When West Virginia’s legislature voted to ban abortion after 20 weeks’ gestation in March, West Virginia Democrats overwhelmingly backed the ban. Not only did 33 out of 53 Democratic delegates and 19 out of 24 Democratic senators vote for the measure, but all 11 sponsors of the original house bill were Democrats.
That move deliberately defied the national party’s support of abortion rights.
“We’re not on the same step with the national party platform,” Rep. David G. Perry (D-Oak Hill), the bill’s primary sponsor, told Rewire. “It doesn’t reflect the majority of West Virginians.”
To be sure, West Virginia Democrats—the dominant party in state government and among registered voters—lean conservative on a range of issues, including energy, environmental, and social issues. Writing at the New York Times’ FiveThirtyEight blog leading up to the 2012 presidential election, Micah Cohen noted that in recent years (really since 2000), “[j]ust like Georgia … West Virginia has gone from solid blue to solid red on presidential electoral maps. But unlike Georgia, West Virginia still elects Democrats in statewide races.” Cohen also mentioned West Virginian politicians’ pride in their independence from the national Democratic Party.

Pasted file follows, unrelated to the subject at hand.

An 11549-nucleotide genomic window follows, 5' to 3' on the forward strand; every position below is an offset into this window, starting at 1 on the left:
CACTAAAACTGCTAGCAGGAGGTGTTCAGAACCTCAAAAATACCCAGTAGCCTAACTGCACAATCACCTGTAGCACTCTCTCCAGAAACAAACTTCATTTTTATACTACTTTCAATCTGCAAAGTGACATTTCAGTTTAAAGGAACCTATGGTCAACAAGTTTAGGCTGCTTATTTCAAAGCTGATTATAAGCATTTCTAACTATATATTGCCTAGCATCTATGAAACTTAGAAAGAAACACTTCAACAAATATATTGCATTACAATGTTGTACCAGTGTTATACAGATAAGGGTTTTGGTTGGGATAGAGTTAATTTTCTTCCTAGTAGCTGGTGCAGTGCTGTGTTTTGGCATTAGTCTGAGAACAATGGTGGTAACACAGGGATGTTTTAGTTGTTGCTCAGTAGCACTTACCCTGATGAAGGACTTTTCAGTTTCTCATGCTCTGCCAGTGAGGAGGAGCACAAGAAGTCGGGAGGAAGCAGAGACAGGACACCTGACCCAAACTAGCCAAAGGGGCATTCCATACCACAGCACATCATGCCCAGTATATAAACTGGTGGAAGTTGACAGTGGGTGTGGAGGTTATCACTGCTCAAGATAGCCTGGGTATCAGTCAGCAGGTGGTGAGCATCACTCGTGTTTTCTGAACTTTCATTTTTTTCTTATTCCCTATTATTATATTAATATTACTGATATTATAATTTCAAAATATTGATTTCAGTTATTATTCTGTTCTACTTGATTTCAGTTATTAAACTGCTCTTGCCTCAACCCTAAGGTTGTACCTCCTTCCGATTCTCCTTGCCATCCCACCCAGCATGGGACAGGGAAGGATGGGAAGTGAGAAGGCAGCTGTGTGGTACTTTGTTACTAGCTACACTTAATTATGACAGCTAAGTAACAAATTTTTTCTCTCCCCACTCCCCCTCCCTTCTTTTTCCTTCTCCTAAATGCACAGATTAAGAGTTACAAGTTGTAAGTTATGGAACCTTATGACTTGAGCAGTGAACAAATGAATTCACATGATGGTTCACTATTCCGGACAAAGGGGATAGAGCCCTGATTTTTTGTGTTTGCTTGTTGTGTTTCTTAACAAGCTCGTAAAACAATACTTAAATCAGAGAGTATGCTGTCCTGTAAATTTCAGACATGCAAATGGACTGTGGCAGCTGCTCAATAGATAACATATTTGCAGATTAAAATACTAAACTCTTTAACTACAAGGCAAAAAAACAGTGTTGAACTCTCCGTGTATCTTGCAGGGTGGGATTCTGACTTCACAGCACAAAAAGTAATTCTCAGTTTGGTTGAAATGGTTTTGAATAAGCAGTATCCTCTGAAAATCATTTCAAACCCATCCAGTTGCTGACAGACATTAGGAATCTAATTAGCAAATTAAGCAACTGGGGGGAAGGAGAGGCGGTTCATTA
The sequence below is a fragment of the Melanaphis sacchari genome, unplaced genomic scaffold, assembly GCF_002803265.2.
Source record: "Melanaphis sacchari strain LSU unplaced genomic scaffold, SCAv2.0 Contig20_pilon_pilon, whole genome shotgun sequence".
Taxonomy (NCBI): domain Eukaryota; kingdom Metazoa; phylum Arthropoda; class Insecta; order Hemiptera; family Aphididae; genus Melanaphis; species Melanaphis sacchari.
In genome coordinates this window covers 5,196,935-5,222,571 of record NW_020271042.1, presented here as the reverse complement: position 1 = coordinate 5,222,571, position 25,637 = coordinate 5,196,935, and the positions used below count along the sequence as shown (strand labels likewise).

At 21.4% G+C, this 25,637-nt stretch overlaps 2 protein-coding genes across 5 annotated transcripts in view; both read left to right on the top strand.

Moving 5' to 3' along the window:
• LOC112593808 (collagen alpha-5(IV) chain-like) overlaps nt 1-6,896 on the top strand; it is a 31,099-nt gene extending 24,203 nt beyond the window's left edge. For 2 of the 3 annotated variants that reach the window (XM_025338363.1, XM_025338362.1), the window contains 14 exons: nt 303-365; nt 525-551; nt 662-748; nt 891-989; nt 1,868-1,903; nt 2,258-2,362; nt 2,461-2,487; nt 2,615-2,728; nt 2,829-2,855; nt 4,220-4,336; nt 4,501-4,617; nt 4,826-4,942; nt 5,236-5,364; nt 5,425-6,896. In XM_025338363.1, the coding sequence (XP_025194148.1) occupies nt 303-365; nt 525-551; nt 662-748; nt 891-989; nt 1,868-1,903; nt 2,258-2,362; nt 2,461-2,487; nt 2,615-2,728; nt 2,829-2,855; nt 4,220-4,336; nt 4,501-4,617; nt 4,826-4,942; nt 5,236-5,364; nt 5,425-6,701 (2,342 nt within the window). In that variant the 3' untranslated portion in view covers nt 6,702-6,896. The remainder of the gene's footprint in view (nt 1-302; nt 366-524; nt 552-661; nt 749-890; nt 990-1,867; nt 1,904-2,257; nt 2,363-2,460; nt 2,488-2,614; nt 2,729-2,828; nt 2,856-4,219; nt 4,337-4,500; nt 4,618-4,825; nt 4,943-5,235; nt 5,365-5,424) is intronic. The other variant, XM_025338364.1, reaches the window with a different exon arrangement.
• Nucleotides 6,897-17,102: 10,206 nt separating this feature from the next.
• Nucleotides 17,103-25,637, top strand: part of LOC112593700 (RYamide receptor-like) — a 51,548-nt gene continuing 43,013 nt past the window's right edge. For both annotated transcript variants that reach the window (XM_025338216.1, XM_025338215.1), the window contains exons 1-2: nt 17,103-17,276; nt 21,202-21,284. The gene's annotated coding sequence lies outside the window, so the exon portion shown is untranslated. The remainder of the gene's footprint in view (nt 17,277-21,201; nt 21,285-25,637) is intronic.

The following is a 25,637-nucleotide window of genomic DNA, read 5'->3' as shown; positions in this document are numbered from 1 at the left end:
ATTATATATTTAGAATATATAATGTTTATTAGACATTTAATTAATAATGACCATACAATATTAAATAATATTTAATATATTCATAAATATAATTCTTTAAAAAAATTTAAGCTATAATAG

Appreciate our work?
Rewire is a non-profit independent media publication. Your tax-deductible contribution helps support our research, reporting, and analysis.
Still, the West Virginia Democrats’ wide support of a 20-week abortion ban sent ripples of delight throughout the anti-choice establishment.